IRS does not want to seize your business for back taxes due on payroll taxes, however 941 payroll taxes are a big concern for the IRS. Payroll tax liabilities are a first priority for the Internal Revenue Service. Delinquent payroll tax liabilities can cause major hardships on both the company and the individuals that are responsible for the payroll tax filings. This section will deal with two issues, a corporation that currently owes payroll taxes and the individual who has been set up for the Trust Fund Recovery Penalty.
Businesses that are currently operating and owe payroll taxes will find that the IRS will be very aggressive with the collection process of these type of taxes. The IRS looks at this type of payment as monies that were held in trust by your company and meant to be paid to the IRS for the benefit of the employees. These actually are not taxes, the government has trusted the company to collect and remit these monies to the IRS.
The IRS and its agents keep a watchful eye out for repeat offenders and companies that run up deficits quarter after quarter. These companies are prime targets for the IRS. If the payroll taxes are not paid the IRS could close the company and sell off the assets of the company to obtain the payment due. The IRS could also get a copy of the company’s accounts receivable list and send levies out to all people that owe the company money. IRS also has a special call alert system and FTD (federal tax deposits) system alert to let them know who, in their area, is behind on payroll taxes. 941 Payroll Taxes or Trust Fund Cases are one of the IRS’s top priority.
The IRS can file a Federal Tax Lien locally against the company that owes the payroll taxes. In addition, IRS may file a Federal Tax Lien under the UCC (Uniform Commercial Code), in the state capitol where the business is located. This will effect the credit, the ability to borrow, and how vendors check on and deal with your company.
With the economic downturn, many companies are going to find themselves dipping into the employee payroll taxes. Doing this can cause a huge problem and it is only a matter of time before the IRS comes knocking at the door. If you find yourself in this situation, our professional tax team will be able to help your company avoid forced collection from the IRS and negotiate a livable payment agreement. These are situations that you should only use a professional tax resolution company because of the high priority the government places on delinquent payroll taxes.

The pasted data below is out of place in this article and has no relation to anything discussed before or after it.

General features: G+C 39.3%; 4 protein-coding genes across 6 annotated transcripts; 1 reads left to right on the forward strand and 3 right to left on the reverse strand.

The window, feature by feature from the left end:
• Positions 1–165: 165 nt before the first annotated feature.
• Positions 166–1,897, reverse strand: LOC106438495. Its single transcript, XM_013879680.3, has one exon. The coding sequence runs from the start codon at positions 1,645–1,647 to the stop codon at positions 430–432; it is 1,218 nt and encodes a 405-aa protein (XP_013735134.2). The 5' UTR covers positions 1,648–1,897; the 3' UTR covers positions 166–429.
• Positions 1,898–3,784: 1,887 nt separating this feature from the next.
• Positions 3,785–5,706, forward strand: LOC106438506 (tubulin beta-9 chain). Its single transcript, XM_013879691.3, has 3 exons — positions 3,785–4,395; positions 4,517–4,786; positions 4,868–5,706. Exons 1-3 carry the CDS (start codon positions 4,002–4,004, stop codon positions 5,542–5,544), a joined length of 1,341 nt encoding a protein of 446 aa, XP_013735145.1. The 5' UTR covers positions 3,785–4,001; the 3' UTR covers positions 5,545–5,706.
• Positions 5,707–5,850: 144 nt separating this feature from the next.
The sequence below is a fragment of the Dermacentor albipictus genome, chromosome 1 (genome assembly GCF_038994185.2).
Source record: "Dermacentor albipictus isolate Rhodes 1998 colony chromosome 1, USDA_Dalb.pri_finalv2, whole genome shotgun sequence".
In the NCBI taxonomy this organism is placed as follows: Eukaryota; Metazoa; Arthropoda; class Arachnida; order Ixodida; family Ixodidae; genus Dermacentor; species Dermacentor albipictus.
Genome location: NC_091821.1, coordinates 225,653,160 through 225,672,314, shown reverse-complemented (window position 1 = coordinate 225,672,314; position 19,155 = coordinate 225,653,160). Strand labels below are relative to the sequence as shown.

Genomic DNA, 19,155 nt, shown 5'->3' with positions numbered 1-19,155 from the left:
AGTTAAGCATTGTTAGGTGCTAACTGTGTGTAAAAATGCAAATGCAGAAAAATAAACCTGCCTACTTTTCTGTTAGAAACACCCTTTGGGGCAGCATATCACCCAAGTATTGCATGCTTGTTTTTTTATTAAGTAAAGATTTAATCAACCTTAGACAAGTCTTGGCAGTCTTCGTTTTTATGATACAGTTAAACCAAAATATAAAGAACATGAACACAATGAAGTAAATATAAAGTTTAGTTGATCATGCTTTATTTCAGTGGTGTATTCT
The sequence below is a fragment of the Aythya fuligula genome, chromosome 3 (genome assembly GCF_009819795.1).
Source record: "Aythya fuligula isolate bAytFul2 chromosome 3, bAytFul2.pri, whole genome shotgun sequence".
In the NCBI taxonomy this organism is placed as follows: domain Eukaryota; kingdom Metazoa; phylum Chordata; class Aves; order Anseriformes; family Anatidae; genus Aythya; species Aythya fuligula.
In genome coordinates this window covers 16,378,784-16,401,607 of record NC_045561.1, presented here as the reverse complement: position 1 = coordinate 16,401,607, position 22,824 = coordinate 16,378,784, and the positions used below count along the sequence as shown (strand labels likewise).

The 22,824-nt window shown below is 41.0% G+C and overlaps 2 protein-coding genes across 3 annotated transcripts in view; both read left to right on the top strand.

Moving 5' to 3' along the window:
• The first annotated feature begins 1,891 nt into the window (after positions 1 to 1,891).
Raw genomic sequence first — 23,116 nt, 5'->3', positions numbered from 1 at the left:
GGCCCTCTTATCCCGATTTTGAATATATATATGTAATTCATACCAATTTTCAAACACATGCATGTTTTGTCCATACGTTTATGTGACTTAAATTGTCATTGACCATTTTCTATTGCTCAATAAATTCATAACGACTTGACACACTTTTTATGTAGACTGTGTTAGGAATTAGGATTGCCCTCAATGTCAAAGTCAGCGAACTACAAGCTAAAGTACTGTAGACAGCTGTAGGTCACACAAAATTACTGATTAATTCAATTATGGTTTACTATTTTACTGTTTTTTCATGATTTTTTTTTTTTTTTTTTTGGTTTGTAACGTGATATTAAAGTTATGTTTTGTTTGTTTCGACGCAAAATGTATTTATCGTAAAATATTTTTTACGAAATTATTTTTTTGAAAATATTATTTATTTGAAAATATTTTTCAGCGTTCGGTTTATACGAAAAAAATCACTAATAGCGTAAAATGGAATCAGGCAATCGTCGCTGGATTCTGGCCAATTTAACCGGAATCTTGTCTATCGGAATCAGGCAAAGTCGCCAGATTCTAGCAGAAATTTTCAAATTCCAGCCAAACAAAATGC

One of the issues a delinquent payroll tax liability in a corporation creates is the personal responsibility. This never goes away until the payroll tax, Trust Fund Liability is paid in full. The IRS will conduct an investigation and find out who is responsible for the Trust Fund Liability. They want to find out who was the decision maker and who authorized and was responsible for paying the bills. After the investigation the IRS sends out a letter to those individuals they found responsible. These individuals will get a chance to appeal those findings. Once the determinations are made the assessments become final and IRS will personally go after the assets of the individuals who are responsible for paying these taxes. If you are a responsible officer or party of a corporation that owes back payroll taxes, the IRS will look not only to the company, but also to you personally for the amount due. This is known as the Trust Fund Penalty. This will not go away until the amount due is paid. In addition, the amount owed is not discharged in bankruptcy. The IRS will pursue you until they are paid in full from whatever source available.
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